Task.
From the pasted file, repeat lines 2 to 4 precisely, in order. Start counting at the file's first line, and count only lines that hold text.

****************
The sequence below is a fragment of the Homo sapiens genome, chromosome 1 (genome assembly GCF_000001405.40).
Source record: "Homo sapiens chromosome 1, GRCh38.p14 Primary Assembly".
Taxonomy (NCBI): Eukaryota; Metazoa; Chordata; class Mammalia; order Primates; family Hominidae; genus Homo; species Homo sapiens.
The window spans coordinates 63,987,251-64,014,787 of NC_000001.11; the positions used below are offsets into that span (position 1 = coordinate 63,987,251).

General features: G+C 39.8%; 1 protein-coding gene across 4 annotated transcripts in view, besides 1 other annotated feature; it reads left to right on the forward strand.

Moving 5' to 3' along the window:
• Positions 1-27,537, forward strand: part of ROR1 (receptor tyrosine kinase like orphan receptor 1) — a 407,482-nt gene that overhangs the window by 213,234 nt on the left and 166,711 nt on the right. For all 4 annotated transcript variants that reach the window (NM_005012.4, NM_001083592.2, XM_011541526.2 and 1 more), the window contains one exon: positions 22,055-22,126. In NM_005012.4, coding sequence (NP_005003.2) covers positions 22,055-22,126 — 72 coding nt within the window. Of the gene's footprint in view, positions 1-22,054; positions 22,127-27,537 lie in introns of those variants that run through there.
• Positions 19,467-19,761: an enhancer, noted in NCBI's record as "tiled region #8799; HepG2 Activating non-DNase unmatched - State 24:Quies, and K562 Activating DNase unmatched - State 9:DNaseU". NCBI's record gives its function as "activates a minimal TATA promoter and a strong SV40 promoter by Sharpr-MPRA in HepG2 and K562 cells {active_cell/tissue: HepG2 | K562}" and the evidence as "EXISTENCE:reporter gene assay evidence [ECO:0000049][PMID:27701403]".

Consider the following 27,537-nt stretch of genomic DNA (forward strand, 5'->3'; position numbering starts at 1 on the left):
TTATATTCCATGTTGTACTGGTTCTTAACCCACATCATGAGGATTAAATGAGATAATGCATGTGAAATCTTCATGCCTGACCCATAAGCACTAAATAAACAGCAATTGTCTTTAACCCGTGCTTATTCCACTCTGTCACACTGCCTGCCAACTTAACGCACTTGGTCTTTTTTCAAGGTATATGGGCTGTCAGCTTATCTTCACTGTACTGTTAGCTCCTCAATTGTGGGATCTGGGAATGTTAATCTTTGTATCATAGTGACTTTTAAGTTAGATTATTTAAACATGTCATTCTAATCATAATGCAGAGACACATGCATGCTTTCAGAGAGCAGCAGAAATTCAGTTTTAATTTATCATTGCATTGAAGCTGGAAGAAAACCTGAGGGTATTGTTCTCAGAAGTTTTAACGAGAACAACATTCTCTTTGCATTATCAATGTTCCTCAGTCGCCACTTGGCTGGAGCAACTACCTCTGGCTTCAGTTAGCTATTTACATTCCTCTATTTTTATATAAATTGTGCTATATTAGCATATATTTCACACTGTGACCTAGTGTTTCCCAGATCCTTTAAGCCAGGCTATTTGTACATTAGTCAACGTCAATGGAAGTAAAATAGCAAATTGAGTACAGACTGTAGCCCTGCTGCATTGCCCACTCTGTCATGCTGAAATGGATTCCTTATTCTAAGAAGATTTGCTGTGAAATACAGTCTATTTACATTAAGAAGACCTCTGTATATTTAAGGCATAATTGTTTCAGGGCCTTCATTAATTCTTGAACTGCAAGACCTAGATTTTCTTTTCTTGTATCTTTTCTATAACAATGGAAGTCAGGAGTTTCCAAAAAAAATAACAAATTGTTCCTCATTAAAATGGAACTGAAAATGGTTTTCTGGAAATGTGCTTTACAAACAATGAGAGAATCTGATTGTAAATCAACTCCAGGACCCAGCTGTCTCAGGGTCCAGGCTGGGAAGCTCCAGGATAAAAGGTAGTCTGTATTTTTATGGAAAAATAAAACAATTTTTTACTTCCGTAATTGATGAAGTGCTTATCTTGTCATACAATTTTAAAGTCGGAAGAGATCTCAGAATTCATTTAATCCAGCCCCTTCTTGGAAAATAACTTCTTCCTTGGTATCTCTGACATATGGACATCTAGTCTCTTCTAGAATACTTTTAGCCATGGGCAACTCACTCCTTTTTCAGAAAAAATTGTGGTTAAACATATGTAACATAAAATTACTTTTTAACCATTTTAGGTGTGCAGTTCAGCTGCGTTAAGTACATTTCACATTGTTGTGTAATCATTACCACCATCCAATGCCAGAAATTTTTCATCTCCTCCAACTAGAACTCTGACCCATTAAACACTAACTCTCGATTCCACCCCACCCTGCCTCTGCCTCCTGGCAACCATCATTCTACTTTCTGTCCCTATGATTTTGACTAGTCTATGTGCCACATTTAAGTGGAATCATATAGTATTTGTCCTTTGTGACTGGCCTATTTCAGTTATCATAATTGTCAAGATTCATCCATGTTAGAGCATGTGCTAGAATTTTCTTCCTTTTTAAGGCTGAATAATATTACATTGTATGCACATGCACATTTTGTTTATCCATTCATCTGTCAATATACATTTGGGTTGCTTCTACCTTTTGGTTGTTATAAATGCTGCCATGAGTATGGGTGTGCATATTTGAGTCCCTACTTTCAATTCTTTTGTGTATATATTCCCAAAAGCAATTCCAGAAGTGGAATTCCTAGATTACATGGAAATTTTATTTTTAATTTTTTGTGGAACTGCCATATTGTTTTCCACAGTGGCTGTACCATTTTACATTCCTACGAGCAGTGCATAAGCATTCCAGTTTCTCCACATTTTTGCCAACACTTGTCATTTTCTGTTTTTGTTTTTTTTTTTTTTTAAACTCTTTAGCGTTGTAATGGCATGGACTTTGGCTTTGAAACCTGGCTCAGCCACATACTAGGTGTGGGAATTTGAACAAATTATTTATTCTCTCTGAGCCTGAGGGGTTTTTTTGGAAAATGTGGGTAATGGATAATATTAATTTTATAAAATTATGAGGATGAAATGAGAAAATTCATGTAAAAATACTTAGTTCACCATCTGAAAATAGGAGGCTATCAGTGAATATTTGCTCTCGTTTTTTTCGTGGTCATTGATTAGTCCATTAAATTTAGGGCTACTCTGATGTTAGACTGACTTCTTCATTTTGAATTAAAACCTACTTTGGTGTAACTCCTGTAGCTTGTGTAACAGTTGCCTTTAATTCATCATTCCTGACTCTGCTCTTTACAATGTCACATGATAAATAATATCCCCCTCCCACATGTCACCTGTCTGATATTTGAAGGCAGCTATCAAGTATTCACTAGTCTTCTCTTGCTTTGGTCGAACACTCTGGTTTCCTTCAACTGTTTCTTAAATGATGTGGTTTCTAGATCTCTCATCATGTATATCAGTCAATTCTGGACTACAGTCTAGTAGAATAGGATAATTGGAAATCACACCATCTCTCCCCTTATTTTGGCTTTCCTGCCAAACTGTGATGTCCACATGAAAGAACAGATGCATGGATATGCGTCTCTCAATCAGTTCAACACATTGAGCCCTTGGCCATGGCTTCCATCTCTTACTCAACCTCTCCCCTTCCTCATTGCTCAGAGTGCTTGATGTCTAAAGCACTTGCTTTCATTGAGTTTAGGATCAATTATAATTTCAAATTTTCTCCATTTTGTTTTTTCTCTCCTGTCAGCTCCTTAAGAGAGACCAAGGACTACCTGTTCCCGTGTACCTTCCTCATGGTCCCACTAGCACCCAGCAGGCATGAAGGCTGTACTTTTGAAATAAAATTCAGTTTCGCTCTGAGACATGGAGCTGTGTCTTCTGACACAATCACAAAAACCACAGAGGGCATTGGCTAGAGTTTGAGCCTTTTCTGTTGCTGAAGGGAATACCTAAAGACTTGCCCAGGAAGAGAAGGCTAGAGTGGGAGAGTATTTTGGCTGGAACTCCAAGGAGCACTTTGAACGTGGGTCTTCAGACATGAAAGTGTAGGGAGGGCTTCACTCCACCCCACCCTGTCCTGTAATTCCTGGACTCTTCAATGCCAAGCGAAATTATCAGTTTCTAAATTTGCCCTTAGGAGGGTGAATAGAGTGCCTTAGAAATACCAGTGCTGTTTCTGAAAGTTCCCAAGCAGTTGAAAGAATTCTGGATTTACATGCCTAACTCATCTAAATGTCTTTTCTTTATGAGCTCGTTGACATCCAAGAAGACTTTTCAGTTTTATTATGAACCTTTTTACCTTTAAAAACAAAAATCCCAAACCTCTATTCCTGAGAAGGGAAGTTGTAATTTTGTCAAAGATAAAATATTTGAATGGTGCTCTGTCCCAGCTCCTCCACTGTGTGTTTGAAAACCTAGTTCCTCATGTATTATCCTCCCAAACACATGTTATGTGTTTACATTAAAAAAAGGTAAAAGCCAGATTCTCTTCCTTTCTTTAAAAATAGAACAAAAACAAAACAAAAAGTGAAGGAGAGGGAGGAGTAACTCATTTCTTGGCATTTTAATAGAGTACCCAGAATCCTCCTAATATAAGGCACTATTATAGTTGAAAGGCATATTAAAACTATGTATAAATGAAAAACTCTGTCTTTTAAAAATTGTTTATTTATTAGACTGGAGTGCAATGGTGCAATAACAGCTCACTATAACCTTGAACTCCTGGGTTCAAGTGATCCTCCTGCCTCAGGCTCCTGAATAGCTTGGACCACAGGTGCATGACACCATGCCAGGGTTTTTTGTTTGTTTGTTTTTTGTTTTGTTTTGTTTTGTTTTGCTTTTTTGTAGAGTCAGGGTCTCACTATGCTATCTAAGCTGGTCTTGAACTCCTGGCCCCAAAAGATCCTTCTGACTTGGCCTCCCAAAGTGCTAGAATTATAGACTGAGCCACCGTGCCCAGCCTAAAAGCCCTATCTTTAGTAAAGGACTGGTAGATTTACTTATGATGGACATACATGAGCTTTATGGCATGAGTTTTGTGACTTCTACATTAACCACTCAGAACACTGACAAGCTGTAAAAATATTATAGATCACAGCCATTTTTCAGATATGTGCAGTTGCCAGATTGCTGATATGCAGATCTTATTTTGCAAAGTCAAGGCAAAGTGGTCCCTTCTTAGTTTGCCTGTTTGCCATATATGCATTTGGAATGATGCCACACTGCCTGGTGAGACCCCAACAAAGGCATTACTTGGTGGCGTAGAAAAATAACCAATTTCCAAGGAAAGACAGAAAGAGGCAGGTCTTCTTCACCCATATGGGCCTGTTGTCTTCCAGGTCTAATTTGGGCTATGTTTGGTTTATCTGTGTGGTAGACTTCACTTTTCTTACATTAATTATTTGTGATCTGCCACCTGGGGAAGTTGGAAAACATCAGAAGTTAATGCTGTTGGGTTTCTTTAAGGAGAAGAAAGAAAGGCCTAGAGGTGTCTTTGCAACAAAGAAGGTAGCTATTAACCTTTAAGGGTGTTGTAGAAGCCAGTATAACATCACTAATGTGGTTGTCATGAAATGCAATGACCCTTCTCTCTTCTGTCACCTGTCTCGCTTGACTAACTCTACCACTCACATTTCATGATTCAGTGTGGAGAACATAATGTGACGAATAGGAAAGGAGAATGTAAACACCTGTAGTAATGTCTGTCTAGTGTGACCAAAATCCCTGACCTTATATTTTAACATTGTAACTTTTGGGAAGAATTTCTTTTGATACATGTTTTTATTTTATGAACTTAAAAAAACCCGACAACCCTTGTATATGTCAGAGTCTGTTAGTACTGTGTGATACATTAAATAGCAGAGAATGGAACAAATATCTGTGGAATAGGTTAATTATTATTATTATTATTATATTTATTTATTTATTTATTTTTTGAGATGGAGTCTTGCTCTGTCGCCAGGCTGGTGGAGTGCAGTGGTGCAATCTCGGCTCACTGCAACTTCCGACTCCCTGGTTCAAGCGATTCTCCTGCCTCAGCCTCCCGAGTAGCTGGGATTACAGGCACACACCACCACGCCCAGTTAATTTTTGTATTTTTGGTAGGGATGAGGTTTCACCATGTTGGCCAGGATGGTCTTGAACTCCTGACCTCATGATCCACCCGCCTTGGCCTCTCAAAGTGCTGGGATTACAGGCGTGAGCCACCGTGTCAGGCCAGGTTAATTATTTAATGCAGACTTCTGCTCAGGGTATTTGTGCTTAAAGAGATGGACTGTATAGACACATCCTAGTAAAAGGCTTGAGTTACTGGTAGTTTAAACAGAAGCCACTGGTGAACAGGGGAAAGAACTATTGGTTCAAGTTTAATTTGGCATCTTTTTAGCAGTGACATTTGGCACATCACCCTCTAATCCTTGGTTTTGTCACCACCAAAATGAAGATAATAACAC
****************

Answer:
Source record: "Homo sapiens chromosome 1, GRCh38.p14 Primary Assembly".
Taxonomy (NCBI): Eukaryota; Metazoa; Chordata; class Mammalia; order Primates; family Hominidae; genus Homo; species Homo sapiens.
The window spans coordinates 63,987,251-64,014,787 of NC_000001.11; the positions used below are offsets into that span (position 1 = coordinate 63,987,251).